Designing Brand Symbols

What makes a brand symbol effective?


What is the job of a brand symbol? Not promotion. Not communication. On a basic level, a symbol’s job is to identify the brand.


A symbol is not the whole sentence. It is merely the period at the end of the sentence.

Three Criteria for Good Symbols

How do we determine the effectiveness of a symbol?

  1. Appropriateness – Is it appropriate for the brand? Does it “feel” right for the brand. This can be hard to nail down.
  2. Distinctiveness – Is it unusual enough to persist in our mind so that its form is easy to remember?
  3. Simplicity – Is it uncomplicated in form? Is it flexible across sizes and formats while retaining consistency?
The National Geographic symbol

designing_brand_symbols3It’s just a yellow rectangle, right? Yes, but…

Over time, and through consistent use, it has become a vessel for all the feelings and associations related to NatGeo—exploration, travel, science, geography, education, wild animals, and environmentalism.



designing_brand_symbols6Think of a symbol like the flag of a country: It may not visually portray much “about” the country, but it is strong, bold, and distinctive. Over time, it becomes the perfect vessel for all of the feelings and associations about the country it represents.

How Do We Judge What Is ‘Appropriate?’

Judging a symbol based on whether or not it is memorable or simple is pretty straightforward.

Judging a symbol’s appropriateness is much different. You have to think about what the client needs in terms of concept and personality.

Re-designing the U.S. Open Symbol

In 2018, the design firm Chermayeff & Geismar & Haviv was hired to redesign the logo for the U.S. Open tennis tournament.

Read and watch the videos below to see how Designer Sagi Haviv approached the various stages of designing the new symbol.

Defining the Design Problem
  1. In-depth discussions with the client about their needs and wants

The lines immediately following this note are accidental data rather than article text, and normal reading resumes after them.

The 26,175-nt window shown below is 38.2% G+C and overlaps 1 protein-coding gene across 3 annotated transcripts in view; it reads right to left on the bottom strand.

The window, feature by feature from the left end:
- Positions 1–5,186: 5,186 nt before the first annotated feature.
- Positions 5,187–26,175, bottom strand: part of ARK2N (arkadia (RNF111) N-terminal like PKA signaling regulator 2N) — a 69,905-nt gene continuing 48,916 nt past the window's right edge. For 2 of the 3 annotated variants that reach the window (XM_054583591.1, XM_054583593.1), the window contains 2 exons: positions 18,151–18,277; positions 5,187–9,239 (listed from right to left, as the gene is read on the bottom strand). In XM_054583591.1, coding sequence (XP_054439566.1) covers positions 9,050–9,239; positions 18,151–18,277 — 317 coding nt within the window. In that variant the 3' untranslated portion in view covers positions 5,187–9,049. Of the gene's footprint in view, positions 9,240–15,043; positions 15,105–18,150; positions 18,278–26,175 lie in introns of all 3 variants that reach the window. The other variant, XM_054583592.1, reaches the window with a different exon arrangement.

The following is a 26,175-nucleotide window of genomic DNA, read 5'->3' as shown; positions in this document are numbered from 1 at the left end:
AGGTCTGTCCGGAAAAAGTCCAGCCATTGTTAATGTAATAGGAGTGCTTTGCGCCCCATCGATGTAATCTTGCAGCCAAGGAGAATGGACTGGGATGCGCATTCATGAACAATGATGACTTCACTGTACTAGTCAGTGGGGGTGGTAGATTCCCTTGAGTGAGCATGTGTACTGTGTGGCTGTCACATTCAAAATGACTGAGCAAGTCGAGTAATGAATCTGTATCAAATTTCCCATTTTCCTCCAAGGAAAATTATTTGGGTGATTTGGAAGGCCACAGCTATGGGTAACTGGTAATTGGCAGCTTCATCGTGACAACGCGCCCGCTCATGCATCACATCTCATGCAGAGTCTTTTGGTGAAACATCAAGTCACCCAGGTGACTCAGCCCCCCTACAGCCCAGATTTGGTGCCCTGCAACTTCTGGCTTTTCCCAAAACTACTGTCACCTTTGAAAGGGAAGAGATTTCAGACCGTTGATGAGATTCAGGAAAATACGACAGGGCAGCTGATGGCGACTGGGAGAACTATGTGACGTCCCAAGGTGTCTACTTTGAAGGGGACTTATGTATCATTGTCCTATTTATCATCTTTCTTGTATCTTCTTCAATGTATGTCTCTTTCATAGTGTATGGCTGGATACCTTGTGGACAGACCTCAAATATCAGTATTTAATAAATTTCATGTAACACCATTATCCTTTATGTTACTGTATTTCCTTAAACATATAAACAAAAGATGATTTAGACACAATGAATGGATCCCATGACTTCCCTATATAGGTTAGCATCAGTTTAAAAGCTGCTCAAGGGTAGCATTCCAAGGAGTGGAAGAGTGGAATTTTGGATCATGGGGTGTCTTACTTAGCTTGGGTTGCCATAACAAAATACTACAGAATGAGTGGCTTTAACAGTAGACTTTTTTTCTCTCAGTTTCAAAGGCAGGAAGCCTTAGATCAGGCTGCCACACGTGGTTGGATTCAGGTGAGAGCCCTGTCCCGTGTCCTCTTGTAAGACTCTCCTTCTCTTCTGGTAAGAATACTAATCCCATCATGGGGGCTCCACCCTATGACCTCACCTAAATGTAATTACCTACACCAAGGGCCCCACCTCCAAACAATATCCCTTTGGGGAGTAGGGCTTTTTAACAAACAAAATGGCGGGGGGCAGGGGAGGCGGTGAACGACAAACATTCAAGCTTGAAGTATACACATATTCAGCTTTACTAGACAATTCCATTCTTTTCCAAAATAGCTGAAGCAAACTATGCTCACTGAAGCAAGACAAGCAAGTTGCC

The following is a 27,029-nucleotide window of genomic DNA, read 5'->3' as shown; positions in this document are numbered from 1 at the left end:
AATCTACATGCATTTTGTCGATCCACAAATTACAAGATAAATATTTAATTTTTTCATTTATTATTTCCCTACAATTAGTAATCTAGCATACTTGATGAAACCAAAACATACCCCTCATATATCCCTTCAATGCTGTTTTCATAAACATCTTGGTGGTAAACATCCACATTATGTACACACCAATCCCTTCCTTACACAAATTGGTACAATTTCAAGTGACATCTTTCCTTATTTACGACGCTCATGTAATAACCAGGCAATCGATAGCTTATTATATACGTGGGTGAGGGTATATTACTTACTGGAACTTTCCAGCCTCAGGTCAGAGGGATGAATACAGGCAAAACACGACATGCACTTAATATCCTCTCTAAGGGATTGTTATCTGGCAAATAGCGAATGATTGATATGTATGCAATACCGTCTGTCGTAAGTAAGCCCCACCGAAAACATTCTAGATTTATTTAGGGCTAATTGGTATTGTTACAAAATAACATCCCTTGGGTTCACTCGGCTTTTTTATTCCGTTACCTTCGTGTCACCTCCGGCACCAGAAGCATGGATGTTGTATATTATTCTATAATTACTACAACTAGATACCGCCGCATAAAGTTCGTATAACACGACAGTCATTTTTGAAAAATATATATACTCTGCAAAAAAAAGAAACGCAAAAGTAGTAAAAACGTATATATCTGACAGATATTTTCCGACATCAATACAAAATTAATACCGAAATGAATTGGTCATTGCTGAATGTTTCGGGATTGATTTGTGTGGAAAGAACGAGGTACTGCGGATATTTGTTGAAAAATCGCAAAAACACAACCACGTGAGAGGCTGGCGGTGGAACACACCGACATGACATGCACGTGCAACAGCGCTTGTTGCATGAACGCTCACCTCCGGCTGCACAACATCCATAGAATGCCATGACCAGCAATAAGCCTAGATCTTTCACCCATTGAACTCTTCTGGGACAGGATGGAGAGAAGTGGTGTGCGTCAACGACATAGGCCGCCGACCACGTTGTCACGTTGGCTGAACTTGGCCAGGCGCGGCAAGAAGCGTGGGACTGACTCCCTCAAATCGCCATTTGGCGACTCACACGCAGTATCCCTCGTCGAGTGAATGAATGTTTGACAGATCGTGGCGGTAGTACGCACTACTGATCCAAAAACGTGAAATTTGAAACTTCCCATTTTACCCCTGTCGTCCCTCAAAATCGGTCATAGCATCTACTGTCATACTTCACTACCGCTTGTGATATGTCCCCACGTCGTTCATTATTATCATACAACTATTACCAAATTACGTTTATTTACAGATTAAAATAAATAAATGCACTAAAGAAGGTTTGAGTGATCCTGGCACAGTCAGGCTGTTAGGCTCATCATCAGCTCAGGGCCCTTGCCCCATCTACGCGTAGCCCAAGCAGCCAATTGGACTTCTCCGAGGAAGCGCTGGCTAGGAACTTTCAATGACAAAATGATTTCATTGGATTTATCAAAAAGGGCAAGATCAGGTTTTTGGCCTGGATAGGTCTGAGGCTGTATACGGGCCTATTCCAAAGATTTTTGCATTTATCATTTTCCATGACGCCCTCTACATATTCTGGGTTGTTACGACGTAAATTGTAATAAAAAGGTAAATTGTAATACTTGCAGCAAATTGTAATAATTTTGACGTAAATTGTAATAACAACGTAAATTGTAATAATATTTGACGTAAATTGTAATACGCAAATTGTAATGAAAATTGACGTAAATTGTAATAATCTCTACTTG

2. Conducting market research to gauge public perception on certain subjects

  3. Using your own artistic instinct and intuition. Take input, but be prepared to push back with expertise

Finding what is appropriate is a skill that is developed over time by doing the work.

Try and get as much information as possible from the client and ask as many questions as you need to.

video iconWatch a video of Sagi Haviv talking about how to define the design problem when building brand symbols


Designing the Solution

We work on a continuum of distinctiveness and simplicity.

Too simple, it will be generic and uninteresting. Too distinctive, it loses functionality/versatility.

How distinctive can we make something while still keeping it reasonably simple in form?

video iconWatch a video of Sagi Haviv talking about how to design the solution to design problems presented when building brand symbols


Presenting to the Client
video icon
Watch a video of Sagi Haviv talking about how to present design work in several real-world contexts so that clients can see how their work will look out on signs, on the web, on merchandise, etc.

See more amazing logo design on the Chermayeff & Geismar & Haviv website. Their simple case studies for each project are great inspiration if you are building your own web portfolio of design work. They really show the power of developing just a few REALLY GOOD images to show your work.


Next: Designing the Apple Logo